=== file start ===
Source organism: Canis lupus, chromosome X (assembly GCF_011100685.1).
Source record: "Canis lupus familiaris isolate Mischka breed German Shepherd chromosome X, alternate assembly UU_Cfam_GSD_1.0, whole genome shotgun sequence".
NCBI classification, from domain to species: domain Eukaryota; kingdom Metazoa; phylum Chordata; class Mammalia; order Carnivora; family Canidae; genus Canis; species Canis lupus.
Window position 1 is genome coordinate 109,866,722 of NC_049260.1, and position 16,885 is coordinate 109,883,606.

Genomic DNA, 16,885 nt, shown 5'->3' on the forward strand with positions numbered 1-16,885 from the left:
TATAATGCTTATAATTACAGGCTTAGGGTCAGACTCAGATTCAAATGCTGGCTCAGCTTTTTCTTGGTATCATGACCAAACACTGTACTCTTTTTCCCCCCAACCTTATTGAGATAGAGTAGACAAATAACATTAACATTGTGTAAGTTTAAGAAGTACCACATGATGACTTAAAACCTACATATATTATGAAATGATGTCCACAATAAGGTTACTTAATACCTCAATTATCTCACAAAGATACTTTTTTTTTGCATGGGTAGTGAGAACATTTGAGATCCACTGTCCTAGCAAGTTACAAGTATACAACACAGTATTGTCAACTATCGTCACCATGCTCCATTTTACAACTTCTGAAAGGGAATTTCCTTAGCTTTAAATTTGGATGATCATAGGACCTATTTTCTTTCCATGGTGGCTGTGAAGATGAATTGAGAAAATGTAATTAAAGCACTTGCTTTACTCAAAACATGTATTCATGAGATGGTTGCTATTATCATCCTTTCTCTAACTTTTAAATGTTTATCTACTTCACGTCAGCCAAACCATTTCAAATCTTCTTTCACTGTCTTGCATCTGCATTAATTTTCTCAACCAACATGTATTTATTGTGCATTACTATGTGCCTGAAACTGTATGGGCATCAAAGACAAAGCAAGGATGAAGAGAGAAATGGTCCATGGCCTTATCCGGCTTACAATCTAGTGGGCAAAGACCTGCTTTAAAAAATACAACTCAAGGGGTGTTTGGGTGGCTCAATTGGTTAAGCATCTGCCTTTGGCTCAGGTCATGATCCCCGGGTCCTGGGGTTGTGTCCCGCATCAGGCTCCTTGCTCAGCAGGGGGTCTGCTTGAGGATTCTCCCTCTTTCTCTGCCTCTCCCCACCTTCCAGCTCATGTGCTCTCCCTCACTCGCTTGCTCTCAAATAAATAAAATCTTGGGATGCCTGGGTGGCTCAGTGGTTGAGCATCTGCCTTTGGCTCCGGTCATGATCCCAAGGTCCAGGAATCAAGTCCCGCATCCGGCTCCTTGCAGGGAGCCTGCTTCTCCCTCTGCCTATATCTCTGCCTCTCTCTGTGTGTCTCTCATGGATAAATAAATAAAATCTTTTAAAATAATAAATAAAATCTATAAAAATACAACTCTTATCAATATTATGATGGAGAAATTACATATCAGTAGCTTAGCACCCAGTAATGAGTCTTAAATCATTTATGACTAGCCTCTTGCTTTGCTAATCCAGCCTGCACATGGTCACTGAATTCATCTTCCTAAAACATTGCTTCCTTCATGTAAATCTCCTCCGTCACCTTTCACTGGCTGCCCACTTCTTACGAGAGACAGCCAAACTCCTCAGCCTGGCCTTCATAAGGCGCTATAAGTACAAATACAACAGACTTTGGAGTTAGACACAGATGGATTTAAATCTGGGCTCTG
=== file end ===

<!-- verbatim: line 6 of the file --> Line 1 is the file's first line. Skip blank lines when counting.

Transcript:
TATAATGCTTATAATTACAGGCTTAGGGTCAGACTCAGATTCAAATGCTGGCTCAGCTTTTTCTTGGTATCATGACCAAACACTGTACTCTTTTTCCCCCCAACCTTATTGAGATAGAGTAGACAAATAACATTAACATTGTGTAAGTTTAAGAAGTACCACATGATGACTTAAAACCTACATATATTATGAAATGATGTCCACAATAAGGTTACTTAATACCTCAATTATCTCACAAAGATACTTTTTTTTTGCATGGGTAGTGAGAACATTTGAGATCCACTGTCCTAGCAAGTTACAAGTATACAACACAGTATTGTCAACTATCGTCACCATGCTCCATTTTACAACTTCTGAAAGGGAATTTCCTTAGCTTTAAATTTGGATGATCATAGGACCTATTTTCTTTCCATGGTGGCTGTGAAGATGAATTGAGAAAATGTAATTAAAGCACTTGCTTTACTCAAAACATGTATTCATGAGATGGTTGCTATTATCATCCTTTCTCTAACTTTTAAATGTTTATCTACTTCACGTCAGCCAAACCATTTCAAATCTTCTTTCACTGTCTTGCATCTGCATTAATTTTCTCAACCAACATGTATTTATTGTGCATTACTATGTGCCTGAAACTGTATGGGCATCAAAGACAAAGCAAGGATGAAGAGAGAAATGGTCCATGGCCTTATCCGGCTTACAATCTAGTGGGCAAAGACCTGCTTTAAAAAATACAACTCAAGGGGTGTTTGGGTGGCTCAATTGGTTAAGCATCTGCCTTTGGCTCAGGTCATGATCCCCGGGTCCTGGGGTTGTGTCCCGCATCAGGCTCCTTGCTCAGCAGGGGGTCTGCTTGAGGATTCTCCCTCTTTCTCTGCCTCTCCCCACCTTCCAGCTCATGTGCTCTCCCTCACTCGCTTGCTCTCAAATAAATAAAATCTTGGGATGCCTGGGTGGCTCAGTGGTTGAGCATCTGCCTTTGGCTCCGGTCATGATCCCAAGGTCCAGGAATCAAGTCCCGCATCCGGCTCCTTGCAGGGAGCCTGCTTCTCCCTCTGCCTATATCTCTGCCTCTCTCTGTGTGTCTCTCATGGATAAATAAATAAAATCTTTTAAAATAATAAATAAAATCTATAAAAATACAACTCTTATCAATATTATGATGGAGAAATTACATATCAGTAGCTTAGCACCCAGTAATGAGTCTTAAATCATTTATGACTAGCCTCTTGCTTTGCTAATCCAGCCTGCACATGGTCACTGAATTCATCTTCCTAAAACATTGCTTCCTTCATGTAAATCTCCTCCGTCACCTTTCACTGGCTGCCCACTTCTTACGAGAGACAGCCAAACTCCTCAGCCTGGCCTTCATAAGGCGCTATAAGTACAAATACAACAGACTTTGGAGTTAGACACAGATGGATTTAAATCTGGGCTCTG